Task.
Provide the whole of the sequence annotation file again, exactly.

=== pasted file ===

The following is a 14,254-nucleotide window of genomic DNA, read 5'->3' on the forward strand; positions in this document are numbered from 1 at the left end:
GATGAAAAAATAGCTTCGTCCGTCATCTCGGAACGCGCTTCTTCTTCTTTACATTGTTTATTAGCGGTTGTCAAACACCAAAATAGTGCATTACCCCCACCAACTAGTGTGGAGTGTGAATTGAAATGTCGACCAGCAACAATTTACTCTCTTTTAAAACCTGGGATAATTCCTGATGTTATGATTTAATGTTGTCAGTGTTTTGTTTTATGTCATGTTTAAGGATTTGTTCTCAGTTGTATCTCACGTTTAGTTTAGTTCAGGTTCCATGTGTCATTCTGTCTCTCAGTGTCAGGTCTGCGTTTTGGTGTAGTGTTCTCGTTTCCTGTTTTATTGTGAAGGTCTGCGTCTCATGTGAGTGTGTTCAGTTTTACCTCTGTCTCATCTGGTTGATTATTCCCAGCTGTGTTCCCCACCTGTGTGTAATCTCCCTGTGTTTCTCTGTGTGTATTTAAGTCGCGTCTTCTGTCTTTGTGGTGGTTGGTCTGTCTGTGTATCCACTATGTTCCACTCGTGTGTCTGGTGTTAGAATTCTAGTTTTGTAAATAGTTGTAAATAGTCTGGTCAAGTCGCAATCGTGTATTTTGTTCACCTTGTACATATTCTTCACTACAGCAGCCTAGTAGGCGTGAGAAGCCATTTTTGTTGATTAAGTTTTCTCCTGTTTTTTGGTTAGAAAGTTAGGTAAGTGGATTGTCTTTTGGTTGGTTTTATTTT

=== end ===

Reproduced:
The following is a 14,254-nucleotide window of genomic DNA, read 5'->3' on the forward strand; positions in this document are numbered from 1 at the left end:
GATGAAAAAATAGCTTCGTCCGTCATCTCGGAACGCGCTTCTTCTTCTTTACATTGTTTATTAGCGGTTGTCAAACACCAAAATAGTGCATTACCCCCACCAACTAGTGTGGAGTGTGAATTGAAATGTCGACCAGCAACAATTTACTCTCTTTTAAAACCTGGGATAATTCCTGATGTTATGATTTAATGTTGTCAGTGTTTTGTTTTATGTCATGTTTAAGGATTTGTTCTCAGTTGTATCTCACGTTTAGTTTAGTTCAGGTTCCATGTGTCATTCTGTCTCTCAGTGTCAGGTCTGCGTTTTGGTGTAGTGTTCTCGTTTCCTGTTTTATTGTGAAGGTCTGCGTCTCATGTGAGTGTGTTCAGTTTTACCTCTGTCTCATCTGGTTGATTATTCCCAGCTGTGTTCCCCACCTGTGTGTAATCTCCCTGTGTTTCTCTGTGTGTATTTAAGTCGCGTCTTCTGTCTTTGTGGTGGTTGGTCTGTCTGTGTATCCACTATGTTCCACTCGTGTGTCTGGTGTTAGAATTCTAGTTTTGTAAATAGTTGTAAATAGTCTGGTCAAGTCGCAATCGTGTATTTTGTTCACCTTGTACATATTCTTCACTACAGCAGCCTAGTAGGCGTGAGAAGCCATTTTTGTTGATTAAGTTTTCTCCTGTTTTTTGGTTAGAAAGTTAGGTAAGTGGATTGTCTTTTGGTTGGTTTTATTTT